By Zach Arnold | August 4, 2011
I thought about transcribing the audio of the two interviews Mauro Ranallo did with Martijn de Jong & Scott Coker yesterday about what happened with Zuffa cutting Golden Glory fighters, but I can largely summarize what was said in a few words. GG said that Scott told them there might be an opening for Alistair to fight in November, Scott says that he can’t get into any details but that ‘I listen to a lot of things,’ and that was that. I will say that you should go out of your way to listen to Scott talk and just how hard he was spinning. The amount of ‘uhs’ and ‘you knows’ reminded me of his interview sessions when he was promoting Strikeforce. Once he sold SF to Zuffa, all of a sudden his interview style changed quite a lit and he was a lot more direct, blunt in his commentary on various issues.
- Fightlinker: Zuffa tells Golden Glory “
The bottom line is this. There are reports that Zuffa wanted to pay Golden Glory fighters directly as opposed to paying the camp the money. (Similar to how M-1 and others like Brazilian Top Team operated in the past.) In the Japanese & world MMA landscape, generally promoters will pay the teams and the teams handle the fighter payouts. There was the legendary story of how Fedor was aligned with RTT (Russian Top Team) and PRIDE had a contract with RTT, which allowed the creation of the Red Devil fight team and hence allowed Fedor to fight outside of the PRIDE ring for New Year’s Eve 2003 for Antonio Inoki. So, I’m not surprised at the moves that UFC made yesterday. The fight teams know that they are operating with MMA’s version of Vince McMahon, so adjust your business practices accordingly.
However, last week I wrote an article that I thought was fairly obvious in laying out a possible reason as to why things went helter skelter between Zuffa and Golden Glory.
I used the phrase ‘elephant in the room’ when describing TRT in relation to Dan Henderson after his win last Saturday over Fedor. Well, I’ll use the elephant phrase this time around for Ishii in relation to Golden Glory. Golden Glory (and Alistair Overeem, in particular) had huge plans for becoming household names in Japan. They had signed a deal with talent agency Yoshimoto and everything seemed on track. Then, Golden Glory abruptly left the K-1 scene and Alistair headed to the States. Golden Glory and Zuffa working together, naturally, seemed like oil and water from the onset. So, it’s no surprise to me that Golden Glory would be interested in getting back into the Japanese scene in a big way. After all, they would likely be the top matchmaker and talent client for Ishii should he be able to get a K-1 revival going again. Alistair being able to do MMA occasionally and kickbox most of the time is what he’s always wanted to do in his career. You can’t change a leopard’s spots and that’s always been the case with both Alistair and Golden Glory.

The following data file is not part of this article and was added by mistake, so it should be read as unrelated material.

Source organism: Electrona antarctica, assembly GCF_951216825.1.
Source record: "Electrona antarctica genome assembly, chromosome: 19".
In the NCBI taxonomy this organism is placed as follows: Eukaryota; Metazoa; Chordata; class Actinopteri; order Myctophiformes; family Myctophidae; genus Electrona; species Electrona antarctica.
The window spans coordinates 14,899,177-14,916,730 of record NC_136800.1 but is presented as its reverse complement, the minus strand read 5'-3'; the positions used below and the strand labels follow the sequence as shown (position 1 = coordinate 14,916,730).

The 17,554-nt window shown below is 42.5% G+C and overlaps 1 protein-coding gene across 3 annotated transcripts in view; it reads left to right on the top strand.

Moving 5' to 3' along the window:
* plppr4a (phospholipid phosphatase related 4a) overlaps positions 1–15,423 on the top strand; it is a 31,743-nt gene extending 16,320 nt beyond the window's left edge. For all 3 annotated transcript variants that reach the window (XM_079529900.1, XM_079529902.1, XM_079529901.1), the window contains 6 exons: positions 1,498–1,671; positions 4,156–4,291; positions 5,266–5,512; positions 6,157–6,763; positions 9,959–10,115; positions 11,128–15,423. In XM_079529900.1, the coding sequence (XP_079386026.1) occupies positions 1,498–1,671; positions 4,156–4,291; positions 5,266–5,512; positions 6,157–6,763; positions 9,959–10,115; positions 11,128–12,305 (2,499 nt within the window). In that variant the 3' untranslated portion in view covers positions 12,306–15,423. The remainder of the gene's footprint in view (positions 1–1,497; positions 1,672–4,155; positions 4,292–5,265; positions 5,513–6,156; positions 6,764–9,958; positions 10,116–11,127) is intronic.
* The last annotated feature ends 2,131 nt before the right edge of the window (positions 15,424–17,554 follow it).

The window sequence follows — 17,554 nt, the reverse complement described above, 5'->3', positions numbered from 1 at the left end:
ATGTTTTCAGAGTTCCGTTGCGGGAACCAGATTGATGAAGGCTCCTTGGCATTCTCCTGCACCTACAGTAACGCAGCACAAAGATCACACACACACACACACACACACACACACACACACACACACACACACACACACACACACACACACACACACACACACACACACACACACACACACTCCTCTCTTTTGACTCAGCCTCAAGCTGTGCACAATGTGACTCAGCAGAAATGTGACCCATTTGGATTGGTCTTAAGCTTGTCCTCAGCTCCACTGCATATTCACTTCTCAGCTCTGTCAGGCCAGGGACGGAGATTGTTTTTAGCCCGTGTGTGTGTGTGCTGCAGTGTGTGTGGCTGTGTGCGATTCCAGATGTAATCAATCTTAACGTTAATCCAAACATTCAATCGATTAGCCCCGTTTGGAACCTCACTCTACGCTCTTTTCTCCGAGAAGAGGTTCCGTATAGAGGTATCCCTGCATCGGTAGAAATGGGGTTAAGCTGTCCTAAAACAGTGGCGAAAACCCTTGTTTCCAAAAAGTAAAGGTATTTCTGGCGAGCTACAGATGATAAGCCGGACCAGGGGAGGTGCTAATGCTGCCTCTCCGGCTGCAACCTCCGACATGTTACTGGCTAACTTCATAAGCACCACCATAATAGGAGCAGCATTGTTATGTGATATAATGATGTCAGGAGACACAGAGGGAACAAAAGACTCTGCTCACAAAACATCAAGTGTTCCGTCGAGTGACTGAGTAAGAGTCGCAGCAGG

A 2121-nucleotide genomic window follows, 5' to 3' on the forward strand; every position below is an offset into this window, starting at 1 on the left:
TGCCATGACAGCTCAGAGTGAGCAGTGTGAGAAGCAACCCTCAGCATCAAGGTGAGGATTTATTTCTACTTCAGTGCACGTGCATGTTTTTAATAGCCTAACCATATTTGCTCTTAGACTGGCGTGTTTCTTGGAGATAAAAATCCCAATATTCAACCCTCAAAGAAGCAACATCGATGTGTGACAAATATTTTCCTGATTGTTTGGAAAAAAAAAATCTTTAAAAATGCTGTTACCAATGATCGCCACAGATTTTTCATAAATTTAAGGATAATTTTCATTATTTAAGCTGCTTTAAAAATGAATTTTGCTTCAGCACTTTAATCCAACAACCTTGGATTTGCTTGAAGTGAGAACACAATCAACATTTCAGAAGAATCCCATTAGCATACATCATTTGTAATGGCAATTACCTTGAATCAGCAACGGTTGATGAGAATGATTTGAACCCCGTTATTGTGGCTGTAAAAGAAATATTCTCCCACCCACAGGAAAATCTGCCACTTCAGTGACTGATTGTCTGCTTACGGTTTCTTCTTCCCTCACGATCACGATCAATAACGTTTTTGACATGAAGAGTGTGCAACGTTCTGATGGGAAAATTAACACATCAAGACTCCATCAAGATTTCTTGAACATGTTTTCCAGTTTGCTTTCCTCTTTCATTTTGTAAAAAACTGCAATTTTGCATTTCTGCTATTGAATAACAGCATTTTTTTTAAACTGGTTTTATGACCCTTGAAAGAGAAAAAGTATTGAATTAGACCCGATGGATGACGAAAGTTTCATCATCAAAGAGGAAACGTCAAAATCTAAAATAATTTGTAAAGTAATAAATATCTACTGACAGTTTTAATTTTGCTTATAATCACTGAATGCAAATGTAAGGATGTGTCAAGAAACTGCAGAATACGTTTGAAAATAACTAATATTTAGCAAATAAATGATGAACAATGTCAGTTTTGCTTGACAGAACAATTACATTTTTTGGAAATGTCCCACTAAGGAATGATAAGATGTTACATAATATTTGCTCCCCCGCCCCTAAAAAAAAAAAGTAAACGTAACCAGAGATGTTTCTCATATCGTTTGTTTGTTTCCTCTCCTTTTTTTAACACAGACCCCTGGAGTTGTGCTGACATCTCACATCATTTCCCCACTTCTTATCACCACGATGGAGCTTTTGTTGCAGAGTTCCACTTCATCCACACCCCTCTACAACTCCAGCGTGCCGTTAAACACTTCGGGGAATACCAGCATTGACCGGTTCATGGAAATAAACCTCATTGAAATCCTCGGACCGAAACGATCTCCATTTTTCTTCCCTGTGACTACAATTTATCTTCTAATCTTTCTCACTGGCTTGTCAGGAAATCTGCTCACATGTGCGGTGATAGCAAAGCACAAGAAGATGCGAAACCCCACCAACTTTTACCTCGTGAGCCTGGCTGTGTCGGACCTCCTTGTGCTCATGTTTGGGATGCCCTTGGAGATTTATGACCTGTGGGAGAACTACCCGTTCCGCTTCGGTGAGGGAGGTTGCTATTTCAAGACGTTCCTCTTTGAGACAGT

Zuffa is playing hardball here with Golden Glory and, when I first heard the story, I didn’t blink. They are the monopoly play right now in MMA on a large scale. The only way you do not acquiesce to their deamnds is if you are promoting your own shows or if you have a promoter to work with. The only promoter who possibly down the line could have money or make the kinds of enticing financial promises to convince Golden Glory to stay firm would be Kazuyoshi Ishii (despite Alistair’s reported financial problems with FEG). For Lorenzo Fertitta, cutting off Golden Glory was rather painless for him. He knows that most UFC fans and writers in the media will side with them and turn on the fighters & Golden Glory, so what does he have to worry about?
Finally, if it wasn’t already clear to begin with then it’s clear now that Zuffa is not interested in promoting the ladies on a full-time basis. It’s just not in the cards. At this point, I think Miesha Tate holding up a ring card would have a longer future under the Zuffa banner than her actually performing as a fighter for them. Zuffa views women’s MMA the same way Vince McMahon always viewed ‘legitimate’ women’s pro-wrestlers — with a mixture of disgust, disdain, and disinterest. As for where the landscape is headed for women’s MMA, it’s all about Europe and Asia at this point. I would suspect Europe will be the #1 destination, and that’s not a bad thing. I’d rather see the market for women’s MMA be smaller in exchange for the people involved in growing it actually give a 100% effort in making things right & making things better. UFC half-assing any sort of promotion for women’s MMA will end up being like the way the NBA promotes the WNBA — and that’s not a good comparison.